As you can see from my reviews, I’ve been a Gemtech fan. There is no particular reason why. It just happens to be the brand that I started buying, and then it became an interchangeability issue. I’ve used several different brands of suppressors over the years and find that they are generally all about the same (usually within 10-15db) but have different mounting options.
Some of my individual suppressor reviews:
Caliber: 30 cal. 7.62mm NATO (.308) & .300WM
Overall Length: 9.2”
Weight: 17.5 oz
This is Gemtech’s top of the line suppressor. High performance and light weight. The lightest weight quick disconnect suppressor available for the .308 caliber. The titanium is lighter and stronger than steel and allows for quicker cooling. Lighter weight translates into lessened point of impact (POI) shift, less harmonic disturbance to the barrel. The Quickmount can be mounded with one hand in 2 seconds in any condition, and in total darkness.
This is an excellent suppressor. I generally use this on my Sig Blaser Tactical 2 chambered in .300 WM and my POF P308 AR-10 chambered in .308. This suppressor can also be used on lesser calibers. I’ve successfully mounted this on my 5.56 AR-15 and had great results.
Caliber: 5.56mm NATO (.223)
Overall Length: 7”
Weight: 14.3 oz
Material: Titanium & Inconel
Adding only 5.5” to the over weapons length, this is a performance workhorse. Brutally tested to become the new standard in 5.56mm quick mounting suppressors. Lighter, stronger, quieter, more durable and maintenance free. The Quickmount flash hider is torqued into position to ensure secure mounting and providing repeatable POI shift each time.
Gemtech Multimount (MM9)
Overall Length: 7”
Weight: 6.5 oz
Material: Aircraft Grade Aluminum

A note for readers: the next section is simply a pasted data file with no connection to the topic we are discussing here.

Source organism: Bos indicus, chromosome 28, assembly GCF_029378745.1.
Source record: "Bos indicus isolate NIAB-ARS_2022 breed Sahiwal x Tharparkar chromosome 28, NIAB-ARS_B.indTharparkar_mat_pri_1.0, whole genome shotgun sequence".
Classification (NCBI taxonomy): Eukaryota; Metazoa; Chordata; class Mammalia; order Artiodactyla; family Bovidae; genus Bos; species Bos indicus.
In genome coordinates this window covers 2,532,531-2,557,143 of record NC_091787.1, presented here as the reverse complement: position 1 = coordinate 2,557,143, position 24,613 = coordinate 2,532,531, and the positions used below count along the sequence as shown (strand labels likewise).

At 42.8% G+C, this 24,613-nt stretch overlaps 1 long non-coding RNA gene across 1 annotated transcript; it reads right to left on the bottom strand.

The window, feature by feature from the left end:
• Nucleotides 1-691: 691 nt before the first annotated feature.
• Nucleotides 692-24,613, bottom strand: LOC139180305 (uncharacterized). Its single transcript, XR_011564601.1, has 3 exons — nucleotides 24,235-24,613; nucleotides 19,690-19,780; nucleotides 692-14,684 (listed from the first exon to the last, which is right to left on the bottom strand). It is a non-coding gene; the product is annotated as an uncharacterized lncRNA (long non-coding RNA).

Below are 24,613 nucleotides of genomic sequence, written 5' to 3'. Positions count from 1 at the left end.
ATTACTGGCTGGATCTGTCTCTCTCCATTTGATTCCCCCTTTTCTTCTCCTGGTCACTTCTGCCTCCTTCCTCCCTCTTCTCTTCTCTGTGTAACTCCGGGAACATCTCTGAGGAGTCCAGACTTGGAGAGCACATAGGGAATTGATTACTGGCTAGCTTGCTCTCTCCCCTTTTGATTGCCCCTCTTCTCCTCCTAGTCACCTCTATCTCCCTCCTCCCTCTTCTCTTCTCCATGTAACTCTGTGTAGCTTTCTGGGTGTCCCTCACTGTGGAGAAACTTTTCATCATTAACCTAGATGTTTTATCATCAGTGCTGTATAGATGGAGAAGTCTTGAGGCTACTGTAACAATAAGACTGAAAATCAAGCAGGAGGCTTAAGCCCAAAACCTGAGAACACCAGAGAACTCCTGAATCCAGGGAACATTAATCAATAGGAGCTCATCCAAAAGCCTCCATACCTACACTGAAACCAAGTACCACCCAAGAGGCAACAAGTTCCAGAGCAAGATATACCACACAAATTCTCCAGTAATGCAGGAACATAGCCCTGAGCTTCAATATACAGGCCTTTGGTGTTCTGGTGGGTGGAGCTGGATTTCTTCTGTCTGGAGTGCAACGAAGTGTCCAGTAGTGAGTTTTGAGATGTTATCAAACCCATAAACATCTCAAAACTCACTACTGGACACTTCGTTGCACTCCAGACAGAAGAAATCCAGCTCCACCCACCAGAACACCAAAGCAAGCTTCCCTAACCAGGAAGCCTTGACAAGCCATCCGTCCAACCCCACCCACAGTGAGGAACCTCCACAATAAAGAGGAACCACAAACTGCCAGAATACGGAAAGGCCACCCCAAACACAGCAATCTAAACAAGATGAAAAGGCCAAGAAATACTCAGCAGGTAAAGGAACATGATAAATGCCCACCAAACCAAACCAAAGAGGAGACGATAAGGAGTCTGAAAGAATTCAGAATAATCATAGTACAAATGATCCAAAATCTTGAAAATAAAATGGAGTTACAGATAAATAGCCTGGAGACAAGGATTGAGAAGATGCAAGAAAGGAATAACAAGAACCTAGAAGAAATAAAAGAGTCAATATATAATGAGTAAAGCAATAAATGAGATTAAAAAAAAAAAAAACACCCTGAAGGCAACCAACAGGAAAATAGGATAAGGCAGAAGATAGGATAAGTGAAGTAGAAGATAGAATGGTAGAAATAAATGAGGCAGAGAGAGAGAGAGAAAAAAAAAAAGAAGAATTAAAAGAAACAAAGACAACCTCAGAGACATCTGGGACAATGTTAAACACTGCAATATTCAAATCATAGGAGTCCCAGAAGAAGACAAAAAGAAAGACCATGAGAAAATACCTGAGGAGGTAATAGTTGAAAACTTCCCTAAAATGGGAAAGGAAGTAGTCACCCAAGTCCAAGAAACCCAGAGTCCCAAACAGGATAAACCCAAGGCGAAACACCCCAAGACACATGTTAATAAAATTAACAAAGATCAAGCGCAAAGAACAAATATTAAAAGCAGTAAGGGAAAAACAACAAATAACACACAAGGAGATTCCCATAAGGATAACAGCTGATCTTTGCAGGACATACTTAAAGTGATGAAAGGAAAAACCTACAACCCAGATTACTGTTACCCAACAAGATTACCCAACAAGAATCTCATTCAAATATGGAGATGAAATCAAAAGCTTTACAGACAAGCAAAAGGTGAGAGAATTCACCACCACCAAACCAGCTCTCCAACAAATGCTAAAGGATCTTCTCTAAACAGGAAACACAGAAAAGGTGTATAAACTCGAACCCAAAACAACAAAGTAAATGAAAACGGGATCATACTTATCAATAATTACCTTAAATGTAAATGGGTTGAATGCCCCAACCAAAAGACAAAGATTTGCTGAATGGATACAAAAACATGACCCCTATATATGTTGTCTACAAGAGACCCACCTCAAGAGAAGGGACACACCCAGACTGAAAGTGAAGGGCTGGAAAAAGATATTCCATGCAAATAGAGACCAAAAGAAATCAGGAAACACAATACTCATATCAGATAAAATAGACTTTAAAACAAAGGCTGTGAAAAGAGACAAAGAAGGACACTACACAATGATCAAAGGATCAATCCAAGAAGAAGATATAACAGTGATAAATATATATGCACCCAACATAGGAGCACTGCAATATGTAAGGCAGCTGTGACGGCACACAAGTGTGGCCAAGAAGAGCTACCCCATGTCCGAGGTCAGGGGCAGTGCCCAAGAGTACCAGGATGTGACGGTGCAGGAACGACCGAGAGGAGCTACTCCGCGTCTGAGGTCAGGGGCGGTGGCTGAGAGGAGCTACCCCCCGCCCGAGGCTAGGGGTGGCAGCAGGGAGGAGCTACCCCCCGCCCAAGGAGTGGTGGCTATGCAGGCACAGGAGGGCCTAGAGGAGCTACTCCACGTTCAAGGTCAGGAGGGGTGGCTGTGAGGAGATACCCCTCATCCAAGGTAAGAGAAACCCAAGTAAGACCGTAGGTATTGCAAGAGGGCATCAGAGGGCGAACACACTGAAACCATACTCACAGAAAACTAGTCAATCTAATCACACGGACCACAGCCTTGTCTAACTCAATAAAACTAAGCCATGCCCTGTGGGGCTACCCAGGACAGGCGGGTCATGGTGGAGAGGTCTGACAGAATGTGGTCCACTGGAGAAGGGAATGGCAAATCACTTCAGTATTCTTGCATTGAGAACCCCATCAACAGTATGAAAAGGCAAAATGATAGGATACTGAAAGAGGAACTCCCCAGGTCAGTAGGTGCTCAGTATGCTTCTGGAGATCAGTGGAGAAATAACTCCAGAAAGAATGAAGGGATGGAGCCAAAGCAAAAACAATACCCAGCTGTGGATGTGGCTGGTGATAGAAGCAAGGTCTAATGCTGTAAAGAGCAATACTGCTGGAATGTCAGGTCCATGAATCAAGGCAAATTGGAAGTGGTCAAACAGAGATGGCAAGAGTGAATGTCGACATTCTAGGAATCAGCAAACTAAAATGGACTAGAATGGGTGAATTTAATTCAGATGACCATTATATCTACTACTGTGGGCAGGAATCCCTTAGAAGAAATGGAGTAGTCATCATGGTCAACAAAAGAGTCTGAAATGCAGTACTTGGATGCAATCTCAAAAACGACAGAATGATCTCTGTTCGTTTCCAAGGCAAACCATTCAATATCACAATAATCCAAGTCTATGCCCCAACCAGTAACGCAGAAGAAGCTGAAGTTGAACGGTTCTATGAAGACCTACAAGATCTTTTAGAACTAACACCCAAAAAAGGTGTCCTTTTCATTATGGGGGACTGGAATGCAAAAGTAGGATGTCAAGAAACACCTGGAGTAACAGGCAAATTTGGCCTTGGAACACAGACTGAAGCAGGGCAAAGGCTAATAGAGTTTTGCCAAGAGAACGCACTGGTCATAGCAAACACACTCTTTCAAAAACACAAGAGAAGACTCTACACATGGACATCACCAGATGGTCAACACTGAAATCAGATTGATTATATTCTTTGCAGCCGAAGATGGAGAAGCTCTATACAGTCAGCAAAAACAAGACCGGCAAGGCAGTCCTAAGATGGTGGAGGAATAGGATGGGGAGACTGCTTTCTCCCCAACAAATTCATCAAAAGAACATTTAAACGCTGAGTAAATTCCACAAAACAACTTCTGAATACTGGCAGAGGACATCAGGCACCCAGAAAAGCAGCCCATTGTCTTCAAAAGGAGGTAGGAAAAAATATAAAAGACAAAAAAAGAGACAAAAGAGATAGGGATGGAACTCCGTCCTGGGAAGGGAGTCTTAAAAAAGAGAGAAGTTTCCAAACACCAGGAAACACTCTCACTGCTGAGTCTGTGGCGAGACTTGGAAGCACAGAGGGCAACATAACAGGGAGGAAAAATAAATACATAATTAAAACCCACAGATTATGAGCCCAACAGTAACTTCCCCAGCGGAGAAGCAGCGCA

Finish: Matte Black Anodize
If you’re looking for an interchangeable 9mm suppressor system, then this is it. It was specifically designed to be a truly universal suppressor. Lightest weight in its size class and rated for subgun to pistol with the most versatile mounting options available. The MM9 is a dry suppressor but can also be used with a small amount of coolant for maximum flash and sound reduction. A Linear Inertial Decoupler recoil device or LID, also known as a Nielsen device is available for semi auto handguns to assist the slide action in completing its cycling.
Gemtech Outback II
Overall Length: 5”
Weight: 2.5 oz
Material: 7075 Aircraft Grade Aluminum with Titanium Treads
Finish: Matte Black Oxide or Realtree Anodize
Advanced thread mounting system adaptable to almost all .22LR rifles and pistols. Premium level sound reduction with an attractive price. Reduced FRP due to its size. All in all, this is a great suppressor at a great price and is now available as the IID model that can be disassembled for cleaning and maintenance. A huge improvement over the II model.
Here is a cost example for the Gemtech Outback II:
Establish a firearms trust: $200
Gemtech Outback II MSRP: $325
BATF tax stamp: $200